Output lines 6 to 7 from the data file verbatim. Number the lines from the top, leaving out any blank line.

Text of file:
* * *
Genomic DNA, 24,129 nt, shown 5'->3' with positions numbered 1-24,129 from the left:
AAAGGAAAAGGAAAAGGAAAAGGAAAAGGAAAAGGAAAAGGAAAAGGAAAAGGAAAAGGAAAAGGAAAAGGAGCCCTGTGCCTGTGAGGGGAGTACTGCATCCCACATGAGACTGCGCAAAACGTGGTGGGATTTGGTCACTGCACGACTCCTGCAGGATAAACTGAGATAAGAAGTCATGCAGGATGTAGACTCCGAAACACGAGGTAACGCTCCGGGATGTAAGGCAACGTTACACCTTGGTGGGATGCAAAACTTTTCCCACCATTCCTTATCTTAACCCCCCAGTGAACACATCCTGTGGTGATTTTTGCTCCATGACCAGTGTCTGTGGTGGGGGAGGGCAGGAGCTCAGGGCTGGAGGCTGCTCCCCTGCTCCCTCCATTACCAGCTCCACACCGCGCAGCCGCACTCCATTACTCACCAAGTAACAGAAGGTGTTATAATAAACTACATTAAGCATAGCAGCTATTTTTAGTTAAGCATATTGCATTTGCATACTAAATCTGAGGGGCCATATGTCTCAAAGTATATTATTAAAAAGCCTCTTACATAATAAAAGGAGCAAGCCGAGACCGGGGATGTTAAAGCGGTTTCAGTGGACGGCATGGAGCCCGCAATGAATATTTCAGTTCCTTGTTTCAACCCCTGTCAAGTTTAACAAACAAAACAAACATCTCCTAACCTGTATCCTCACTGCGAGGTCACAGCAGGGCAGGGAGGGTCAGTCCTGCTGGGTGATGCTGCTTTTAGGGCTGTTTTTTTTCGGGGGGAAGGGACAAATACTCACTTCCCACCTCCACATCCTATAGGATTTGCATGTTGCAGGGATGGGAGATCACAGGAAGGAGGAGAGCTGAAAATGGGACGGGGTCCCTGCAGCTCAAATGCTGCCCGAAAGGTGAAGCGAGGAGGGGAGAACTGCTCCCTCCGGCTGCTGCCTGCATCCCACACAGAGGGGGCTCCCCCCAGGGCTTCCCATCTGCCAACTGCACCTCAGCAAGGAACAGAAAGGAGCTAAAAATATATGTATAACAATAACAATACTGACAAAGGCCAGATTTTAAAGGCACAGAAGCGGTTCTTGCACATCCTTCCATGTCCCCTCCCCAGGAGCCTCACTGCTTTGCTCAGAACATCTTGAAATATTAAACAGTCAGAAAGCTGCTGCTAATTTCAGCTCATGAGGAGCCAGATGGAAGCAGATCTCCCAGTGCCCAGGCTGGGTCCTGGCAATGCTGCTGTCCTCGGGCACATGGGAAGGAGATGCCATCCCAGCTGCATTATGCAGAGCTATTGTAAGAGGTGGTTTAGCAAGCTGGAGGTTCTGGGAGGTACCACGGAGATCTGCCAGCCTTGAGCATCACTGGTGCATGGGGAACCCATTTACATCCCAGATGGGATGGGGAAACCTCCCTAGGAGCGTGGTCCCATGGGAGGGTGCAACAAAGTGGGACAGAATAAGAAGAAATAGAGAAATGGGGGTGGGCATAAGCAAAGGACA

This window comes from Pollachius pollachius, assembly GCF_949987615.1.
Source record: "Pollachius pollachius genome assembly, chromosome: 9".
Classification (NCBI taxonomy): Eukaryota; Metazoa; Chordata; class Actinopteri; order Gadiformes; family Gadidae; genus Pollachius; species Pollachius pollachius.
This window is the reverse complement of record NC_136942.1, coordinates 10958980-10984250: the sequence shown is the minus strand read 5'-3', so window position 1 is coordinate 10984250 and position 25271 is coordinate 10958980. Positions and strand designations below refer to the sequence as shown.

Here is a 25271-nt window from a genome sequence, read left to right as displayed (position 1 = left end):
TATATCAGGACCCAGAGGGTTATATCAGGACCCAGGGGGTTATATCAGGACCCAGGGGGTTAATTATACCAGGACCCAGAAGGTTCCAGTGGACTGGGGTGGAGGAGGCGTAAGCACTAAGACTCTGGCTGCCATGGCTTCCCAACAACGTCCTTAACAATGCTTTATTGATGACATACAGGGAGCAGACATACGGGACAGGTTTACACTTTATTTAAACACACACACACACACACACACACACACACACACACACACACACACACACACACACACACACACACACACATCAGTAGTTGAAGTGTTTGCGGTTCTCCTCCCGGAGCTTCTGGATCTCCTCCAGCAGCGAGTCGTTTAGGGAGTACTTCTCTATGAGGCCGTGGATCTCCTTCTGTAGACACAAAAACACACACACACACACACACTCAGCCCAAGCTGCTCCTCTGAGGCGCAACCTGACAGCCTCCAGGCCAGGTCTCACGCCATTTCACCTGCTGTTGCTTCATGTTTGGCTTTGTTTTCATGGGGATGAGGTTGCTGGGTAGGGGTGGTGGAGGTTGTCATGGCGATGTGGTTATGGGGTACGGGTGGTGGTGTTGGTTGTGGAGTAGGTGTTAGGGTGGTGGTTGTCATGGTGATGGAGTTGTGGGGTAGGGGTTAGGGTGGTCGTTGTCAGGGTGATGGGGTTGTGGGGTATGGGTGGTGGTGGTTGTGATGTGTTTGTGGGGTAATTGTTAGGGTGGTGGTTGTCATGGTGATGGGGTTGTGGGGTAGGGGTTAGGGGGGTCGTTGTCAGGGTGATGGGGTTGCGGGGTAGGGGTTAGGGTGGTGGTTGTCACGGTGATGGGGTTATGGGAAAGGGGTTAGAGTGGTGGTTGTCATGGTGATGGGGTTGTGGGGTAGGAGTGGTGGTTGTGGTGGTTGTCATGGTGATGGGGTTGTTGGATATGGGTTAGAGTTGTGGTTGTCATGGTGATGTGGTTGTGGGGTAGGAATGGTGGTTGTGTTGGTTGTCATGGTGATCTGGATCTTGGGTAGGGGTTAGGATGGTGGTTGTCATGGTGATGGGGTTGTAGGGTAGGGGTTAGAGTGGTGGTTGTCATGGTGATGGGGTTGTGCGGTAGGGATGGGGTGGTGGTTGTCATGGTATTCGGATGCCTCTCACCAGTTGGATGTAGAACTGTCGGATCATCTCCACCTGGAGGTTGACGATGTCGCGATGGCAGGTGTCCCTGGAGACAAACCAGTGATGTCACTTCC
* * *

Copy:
This window is the reverse complement of record NC_136942.1, coordinates 10958980-10984250: the sequence shown is the minus strand read 5'-3', so window position 1 is coordinate 10984250 and position 25271 is coordinate 10958980. Positions and strand designations below refer to the sequence as shown.

Here is a 25271-nt window from a genome sequence, read left to right as displayed (position 1 = left end):